Northeastern India's frontline separatist group, the United Liberation Front of Asom (ULFA), is faced with its biggest mutiny in nearly 30 years of its existence. On June 24, 2008, two of the three companies of the rebel group's crack '28th battalion' announced a unilateral ceasefire with the authorities, saying the move was aimed at facilitating peace talks between the outfit and the government of India. This was, indeed, a significant development because the '28th battalion' of the ULFA, also known as the 'Kashmir Camp', is headquartered in Myanmar, and has been the most potent strike force of the outfit, active in Assam's eastern Tinsukia, Dibrugarh, and Sivasagar districts, as also in adjoining Arunachal Pradesh.
The truce called by the Alpha and Charlie companies of the ULFA's '28th battalion' has not really come as a surprise. On June 21, 2008, three days before the ceasefire announcement, a former commander of the '28th battalion', Mrinal Hazarika, walked out of prison in Dibrugarh on bail. The authorities had apparently not opposed his bail plea, facilitating the ULFA leader's release from jail, where he had been lodged since his arrest in 2005 from Siliguri in West Bengal. The next day, Hazarika telephoned journalists to say he was back with his colleagues in the '28th battalion'. Two days later, Hazarika, along with Jiten Dutta, another top commander of the '28th battalion', and a dozen other members of the unit, issued a signed statement announcing the truce.
When these ULFA leaders, who can now be described as the pro-talk group, addressed the media on June 26, 2008, at one of their strongholds in the village of Amarpur, in eastern Tinsukia district, close to the border with Arunachal Pradesh, it was clear that they had been in touch with the authorities for long. Hazarika, who was among those who addressed the visiting journalists, openly admitted having parleys with officials of the Assam Police, the Army and the central intelligence agencies during the run-up to their truce announcement. It was not surprising, therefore, to find Assam Chief Minister Tarun Gogoi, quickly welcoming the ceasefire call by the two companies of the '28th battalion' and promising help to facilitate their peace initiative. Assam Police chief, R. N. Mathur, has since been quoted in the media as saying the Alpha and Charlie companies of the ULFA's '28th battalion' will be outside the purview of the ongoing counter-insurgency offensive of the Security Forces (SF) in view of their truce call.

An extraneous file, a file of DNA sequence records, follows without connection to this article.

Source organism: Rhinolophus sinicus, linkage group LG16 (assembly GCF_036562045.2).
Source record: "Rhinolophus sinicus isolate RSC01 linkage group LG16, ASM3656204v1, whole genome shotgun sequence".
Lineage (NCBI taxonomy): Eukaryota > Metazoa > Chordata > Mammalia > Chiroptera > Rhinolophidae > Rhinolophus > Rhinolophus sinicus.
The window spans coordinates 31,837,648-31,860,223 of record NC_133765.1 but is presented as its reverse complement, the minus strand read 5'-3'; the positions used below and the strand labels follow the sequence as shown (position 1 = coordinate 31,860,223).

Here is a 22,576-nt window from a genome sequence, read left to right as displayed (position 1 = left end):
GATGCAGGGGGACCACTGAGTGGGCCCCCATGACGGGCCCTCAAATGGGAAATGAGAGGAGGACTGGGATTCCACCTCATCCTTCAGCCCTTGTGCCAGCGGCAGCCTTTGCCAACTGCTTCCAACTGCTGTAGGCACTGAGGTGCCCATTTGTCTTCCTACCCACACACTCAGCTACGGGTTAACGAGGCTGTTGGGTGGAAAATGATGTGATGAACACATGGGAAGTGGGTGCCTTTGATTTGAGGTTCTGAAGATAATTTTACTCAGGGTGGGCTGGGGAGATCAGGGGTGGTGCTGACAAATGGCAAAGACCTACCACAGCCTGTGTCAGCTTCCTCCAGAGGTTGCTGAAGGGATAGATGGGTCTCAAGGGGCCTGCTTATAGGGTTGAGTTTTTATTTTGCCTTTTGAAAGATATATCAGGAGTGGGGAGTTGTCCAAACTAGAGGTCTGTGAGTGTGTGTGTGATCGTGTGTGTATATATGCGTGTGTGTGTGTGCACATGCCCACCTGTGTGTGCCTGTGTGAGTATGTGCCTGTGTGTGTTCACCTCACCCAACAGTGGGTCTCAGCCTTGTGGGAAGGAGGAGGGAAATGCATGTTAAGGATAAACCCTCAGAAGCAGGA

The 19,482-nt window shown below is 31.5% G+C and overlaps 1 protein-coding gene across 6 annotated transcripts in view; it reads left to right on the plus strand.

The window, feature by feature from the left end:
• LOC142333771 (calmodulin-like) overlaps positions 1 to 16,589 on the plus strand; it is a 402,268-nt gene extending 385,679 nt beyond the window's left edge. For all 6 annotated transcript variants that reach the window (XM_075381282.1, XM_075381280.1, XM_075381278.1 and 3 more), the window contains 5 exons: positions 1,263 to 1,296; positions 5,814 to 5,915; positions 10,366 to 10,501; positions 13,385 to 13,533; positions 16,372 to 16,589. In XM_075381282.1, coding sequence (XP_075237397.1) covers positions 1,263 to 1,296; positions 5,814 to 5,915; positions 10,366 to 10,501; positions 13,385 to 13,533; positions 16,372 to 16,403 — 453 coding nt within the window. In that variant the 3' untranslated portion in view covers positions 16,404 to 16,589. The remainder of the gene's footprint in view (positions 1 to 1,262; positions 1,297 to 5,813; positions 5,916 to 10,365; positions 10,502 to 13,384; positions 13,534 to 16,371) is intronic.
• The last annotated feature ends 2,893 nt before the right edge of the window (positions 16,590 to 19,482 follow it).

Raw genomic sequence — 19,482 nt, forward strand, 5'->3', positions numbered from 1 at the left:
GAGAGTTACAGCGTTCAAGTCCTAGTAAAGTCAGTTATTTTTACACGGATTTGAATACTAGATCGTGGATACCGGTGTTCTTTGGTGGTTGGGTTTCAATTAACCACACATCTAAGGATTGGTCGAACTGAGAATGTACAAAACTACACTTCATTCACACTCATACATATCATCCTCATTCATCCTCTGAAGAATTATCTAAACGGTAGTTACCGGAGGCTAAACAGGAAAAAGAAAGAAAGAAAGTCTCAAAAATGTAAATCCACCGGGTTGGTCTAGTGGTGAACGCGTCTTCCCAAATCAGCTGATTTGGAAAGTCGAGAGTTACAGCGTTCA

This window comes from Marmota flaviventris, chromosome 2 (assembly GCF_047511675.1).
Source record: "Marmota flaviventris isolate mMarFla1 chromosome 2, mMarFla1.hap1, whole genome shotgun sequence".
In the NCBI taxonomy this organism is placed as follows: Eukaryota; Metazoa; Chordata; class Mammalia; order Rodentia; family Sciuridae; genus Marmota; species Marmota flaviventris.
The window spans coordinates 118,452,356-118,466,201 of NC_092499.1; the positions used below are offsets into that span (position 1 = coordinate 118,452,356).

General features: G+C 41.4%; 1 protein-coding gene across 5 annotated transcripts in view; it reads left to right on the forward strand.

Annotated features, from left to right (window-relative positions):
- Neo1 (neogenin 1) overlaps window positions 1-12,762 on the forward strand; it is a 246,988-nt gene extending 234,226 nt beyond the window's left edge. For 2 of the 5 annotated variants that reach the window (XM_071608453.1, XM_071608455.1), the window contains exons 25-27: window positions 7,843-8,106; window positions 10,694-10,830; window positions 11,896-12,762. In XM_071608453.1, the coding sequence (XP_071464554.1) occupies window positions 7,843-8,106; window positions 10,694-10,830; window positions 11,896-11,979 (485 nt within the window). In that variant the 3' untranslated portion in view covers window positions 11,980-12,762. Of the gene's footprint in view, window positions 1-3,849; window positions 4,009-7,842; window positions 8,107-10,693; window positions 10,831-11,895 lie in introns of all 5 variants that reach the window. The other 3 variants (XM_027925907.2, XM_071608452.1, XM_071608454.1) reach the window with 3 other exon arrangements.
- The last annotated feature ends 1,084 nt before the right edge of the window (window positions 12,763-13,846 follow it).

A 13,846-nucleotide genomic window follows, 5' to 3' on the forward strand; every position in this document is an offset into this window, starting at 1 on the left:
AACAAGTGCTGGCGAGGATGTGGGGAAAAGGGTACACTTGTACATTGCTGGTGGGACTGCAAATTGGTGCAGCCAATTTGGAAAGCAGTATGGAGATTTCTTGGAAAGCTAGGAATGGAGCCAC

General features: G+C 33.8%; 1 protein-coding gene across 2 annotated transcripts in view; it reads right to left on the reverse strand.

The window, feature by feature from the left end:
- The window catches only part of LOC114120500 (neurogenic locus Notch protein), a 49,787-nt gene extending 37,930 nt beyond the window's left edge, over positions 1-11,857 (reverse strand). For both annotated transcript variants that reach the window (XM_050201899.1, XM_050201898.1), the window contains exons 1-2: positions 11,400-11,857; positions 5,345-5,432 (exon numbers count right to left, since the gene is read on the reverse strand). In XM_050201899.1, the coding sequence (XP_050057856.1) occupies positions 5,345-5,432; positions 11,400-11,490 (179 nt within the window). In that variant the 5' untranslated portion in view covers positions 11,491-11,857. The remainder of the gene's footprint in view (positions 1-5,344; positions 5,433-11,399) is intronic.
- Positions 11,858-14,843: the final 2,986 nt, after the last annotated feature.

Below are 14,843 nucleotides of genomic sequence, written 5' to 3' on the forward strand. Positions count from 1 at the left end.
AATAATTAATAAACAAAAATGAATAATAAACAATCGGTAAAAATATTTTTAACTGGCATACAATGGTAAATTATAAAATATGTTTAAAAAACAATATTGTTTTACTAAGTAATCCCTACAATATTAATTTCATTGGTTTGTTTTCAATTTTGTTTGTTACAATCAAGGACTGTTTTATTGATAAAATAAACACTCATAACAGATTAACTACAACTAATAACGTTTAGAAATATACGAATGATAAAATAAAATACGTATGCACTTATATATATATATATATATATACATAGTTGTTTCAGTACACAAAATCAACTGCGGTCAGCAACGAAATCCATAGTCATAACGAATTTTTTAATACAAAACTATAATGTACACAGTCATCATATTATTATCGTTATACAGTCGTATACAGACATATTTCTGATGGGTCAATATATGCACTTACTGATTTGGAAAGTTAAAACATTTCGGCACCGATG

Whether or not the announcement of a truce by a section of the ULFA will serve any purpose in taking the 'peace process' forward, the points raised by the pro-talk ULFA leaders before the media are of significance:
- There has been no split in the ULFA and the 'pro-talk group' has been forced to revolt because the group's central leadership refused to pay heed to several issues raised by them for almost two preceding years.
- The central leaders have failed to appreciate the ground situation in Assam, since they have been living abroad for long.
- The central leaders have preferred to remain silent on the threat to the indigenous Assamese people from illegal Bangladeshi migrants, despite being apprised of the matter.
- The central leaders and the other ULFA units must now take the cue and come forward for unconditional peace talks with the government of India.
- The ULFA-appointed peace panel, the People's Consultative Group (PCG) -- set up in 2005 and that held three rounds of talks with the central government -- has failed in its objective of preparing the ground for possible direct talks between the group and the government.
- The only other company of the '28th battalion', the Bravo company, has not called a truce as yet because most of its leaders are outside the country.
The call by the pro-talk ULFA leaders to their bosses -- 'chairman' Arabinda
Rajkhowa, 'commander-in-chief' Paresh Baruah, 'foreign secretary' Sasadhar Choudhury and others
-- to enter into unconditional talks with New Delhi is nothing unusual. What is particularly significant, however, is their
statement that the ULFA's central leaders -- believed by Indian authorities to be operating from Bangladesh